What Do the Proposed Changes to Short-Term Policies Mean For Your Health Insurance Costs?

Written by: PeopleKeep Team
Originally published on June 29, 2016. Last updated December 10, 2020.

On June 8, 2016, federal officials proposed changes to short-term health insurance policies as they relate to the Affordable Care Act (ACA). These changes would put restrictions on current short-term policies and close a “loophole” in ACA, according to Health and Human Services (HHS) Secretary Sylvia Burwell. While these changes may not affect your business directly, it is important to understand how they may affect your employees’ health insurance costs.

Overview: What Are the Proposed Changes?

If passed, the proposal would restrict the limit on short-term coverage to less than three months per year and would also prevent a policy-holder from renewing. This would eliminate the current short-term plans that allow coverage for a full year with an option to renew.

The purpose of this change is to merge those insured under short-term plans with regular marketplace plans in order to add healthy people to the pool. The thought process here is that healthy people will help balance out health insurance costs with those who are struggling with illness.

The opposition argues that some short-term policyholders will choose to forego health insurance rather than join the marketplace. Those that hold short-term policies typically cite the inability to pay the health insurance cost of a full marketplace plan as the reason for their choice.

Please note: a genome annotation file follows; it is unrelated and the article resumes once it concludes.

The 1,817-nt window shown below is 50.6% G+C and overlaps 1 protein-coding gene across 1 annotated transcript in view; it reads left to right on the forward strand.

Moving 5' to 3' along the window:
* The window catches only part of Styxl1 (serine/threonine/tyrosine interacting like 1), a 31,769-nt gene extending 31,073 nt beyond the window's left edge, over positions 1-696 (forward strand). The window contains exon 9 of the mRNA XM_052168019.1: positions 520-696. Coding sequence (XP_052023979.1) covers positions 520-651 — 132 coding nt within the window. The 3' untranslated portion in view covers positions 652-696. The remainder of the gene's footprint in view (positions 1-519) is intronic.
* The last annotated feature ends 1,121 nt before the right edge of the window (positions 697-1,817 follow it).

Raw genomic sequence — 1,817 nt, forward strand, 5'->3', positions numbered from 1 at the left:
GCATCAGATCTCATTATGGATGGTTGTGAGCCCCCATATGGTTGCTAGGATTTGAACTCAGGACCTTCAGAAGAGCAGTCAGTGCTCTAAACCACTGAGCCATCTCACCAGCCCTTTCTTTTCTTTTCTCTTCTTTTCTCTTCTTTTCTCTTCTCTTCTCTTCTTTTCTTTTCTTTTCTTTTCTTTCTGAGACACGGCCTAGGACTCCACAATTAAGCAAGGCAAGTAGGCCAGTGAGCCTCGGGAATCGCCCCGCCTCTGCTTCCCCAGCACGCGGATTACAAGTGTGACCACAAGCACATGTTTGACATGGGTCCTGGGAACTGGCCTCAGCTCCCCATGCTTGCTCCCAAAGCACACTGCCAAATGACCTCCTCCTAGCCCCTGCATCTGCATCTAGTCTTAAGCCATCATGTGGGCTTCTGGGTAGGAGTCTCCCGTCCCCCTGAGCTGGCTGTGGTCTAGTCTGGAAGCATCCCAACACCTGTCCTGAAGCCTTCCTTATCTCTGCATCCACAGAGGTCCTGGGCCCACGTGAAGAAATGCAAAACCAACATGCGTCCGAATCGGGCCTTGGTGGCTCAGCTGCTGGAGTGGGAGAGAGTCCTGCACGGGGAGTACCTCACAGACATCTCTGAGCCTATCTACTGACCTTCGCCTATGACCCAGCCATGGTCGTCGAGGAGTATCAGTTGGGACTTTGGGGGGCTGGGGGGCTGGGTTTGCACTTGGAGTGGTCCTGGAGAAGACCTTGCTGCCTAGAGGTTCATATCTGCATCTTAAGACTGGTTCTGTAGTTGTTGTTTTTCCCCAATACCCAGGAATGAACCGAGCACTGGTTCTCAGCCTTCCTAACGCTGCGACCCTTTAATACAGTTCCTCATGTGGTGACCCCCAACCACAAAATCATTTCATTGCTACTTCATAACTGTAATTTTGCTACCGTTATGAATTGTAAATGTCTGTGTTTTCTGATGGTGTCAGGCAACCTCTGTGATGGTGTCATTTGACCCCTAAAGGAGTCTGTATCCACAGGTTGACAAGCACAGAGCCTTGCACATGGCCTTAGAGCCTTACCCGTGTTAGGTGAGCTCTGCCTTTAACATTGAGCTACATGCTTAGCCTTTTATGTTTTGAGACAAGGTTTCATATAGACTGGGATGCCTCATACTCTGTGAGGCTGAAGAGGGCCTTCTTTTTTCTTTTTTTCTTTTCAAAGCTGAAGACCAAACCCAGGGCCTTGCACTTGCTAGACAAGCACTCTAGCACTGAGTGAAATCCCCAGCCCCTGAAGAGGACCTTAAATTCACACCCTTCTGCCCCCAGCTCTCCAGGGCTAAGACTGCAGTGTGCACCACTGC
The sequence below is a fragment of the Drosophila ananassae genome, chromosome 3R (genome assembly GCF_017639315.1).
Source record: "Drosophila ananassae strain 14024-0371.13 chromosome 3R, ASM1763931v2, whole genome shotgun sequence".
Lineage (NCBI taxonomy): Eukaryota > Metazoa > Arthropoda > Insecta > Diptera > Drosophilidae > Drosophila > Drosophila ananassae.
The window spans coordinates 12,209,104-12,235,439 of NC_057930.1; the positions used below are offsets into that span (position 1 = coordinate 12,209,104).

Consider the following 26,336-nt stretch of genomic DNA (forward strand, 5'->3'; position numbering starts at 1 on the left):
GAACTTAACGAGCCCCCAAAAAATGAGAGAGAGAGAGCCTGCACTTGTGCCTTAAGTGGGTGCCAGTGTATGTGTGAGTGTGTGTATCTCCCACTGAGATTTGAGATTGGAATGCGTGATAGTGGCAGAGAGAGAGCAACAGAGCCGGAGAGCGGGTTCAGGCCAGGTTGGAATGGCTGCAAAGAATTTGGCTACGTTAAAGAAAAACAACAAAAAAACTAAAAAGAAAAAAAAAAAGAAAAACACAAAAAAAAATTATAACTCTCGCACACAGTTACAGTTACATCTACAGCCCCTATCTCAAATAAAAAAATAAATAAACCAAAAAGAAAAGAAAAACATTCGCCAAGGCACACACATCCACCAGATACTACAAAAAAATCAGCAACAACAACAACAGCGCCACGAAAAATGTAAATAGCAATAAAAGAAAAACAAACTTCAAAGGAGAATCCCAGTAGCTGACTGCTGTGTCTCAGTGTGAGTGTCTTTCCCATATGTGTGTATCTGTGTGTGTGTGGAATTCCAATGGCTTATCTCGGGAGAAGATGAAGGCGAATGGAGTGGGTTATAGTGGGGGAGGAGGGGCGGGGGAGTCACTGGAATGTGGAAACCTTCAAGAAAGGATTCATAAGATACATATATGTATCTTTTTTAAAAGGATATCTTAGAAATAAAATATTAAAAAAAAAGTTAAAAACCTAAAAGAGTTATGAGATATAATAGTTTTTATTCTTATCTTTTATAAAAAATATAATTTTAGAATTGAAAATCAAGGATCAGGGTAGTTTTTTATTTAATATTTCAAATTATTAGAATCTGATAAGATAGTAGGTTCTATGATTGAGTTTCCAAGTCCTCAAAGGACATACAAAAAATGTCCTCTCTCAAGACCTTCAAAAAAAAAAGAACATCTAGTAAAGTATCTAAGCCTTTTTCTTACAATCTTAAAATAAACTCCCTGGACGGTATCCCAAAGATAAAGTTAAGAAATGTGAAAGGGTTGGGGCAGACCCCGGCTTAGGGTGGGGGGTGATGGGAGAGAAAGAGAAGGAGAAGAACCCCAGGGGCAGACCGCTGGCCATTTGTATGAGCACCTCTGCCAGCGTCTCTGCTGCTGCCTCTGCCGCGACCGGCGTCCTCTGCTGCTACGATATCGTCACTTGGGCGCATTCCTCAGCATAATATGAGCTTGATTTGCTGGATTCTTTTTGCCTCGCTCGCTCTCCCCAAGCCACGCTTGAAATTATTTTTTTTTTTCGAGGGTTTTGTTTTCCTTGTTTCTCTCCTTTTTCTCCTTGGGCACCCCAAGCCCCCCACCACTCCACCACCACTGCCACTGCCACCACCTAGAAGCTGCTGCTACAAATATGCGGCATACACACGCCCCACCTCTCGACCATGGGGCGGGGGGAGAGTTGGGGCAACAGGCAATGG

Mandatory 60 Day Comment Period

By law, HHS must allow for a 60 day comment period after the announcement of the proposal in order to hear the opinion of the public. After the public comment period is over, regulators will be left to review feedback and decide upon the fate of the proposal.

Many skeptics believe that officials are concerned with the anticipated increase in health insurance costs in the 2017 enrollment year.

How You Can Assist Your Employees with their Health Insurance Costs

One way to assist your employees with health insurance costs is to offer an individual reimbursement plan. Section 105 Plans are an excellent way to offer a formal health benefit to your employees if you are unable to afford traditional health insurance costs.

Research shows that individual health insurance policies are more affordable than group health policies. If your employees are purchasing private health insurance or are enrolled in ACA, you can help supplement their health insurance costs by providing a Medical Reimbursement Plan.


If this proposal is approved, short-term health insurance policies will be more heavily restricted and could affect your employees’ health insurance costs. By offering an individual reimbursement plan, you can help cover some of their expenses without actually carrying insurance. If these changes do affect your employees, encourage them to leave feedback during the public comment period.

Will these changes affect you or your employees? What are you doing to help curb their costs? Let us know in the comments below!

Topics: HHS
Originally published on June 29, 2016. Last updated December 10, 2020.


Additional Resources

View All Resources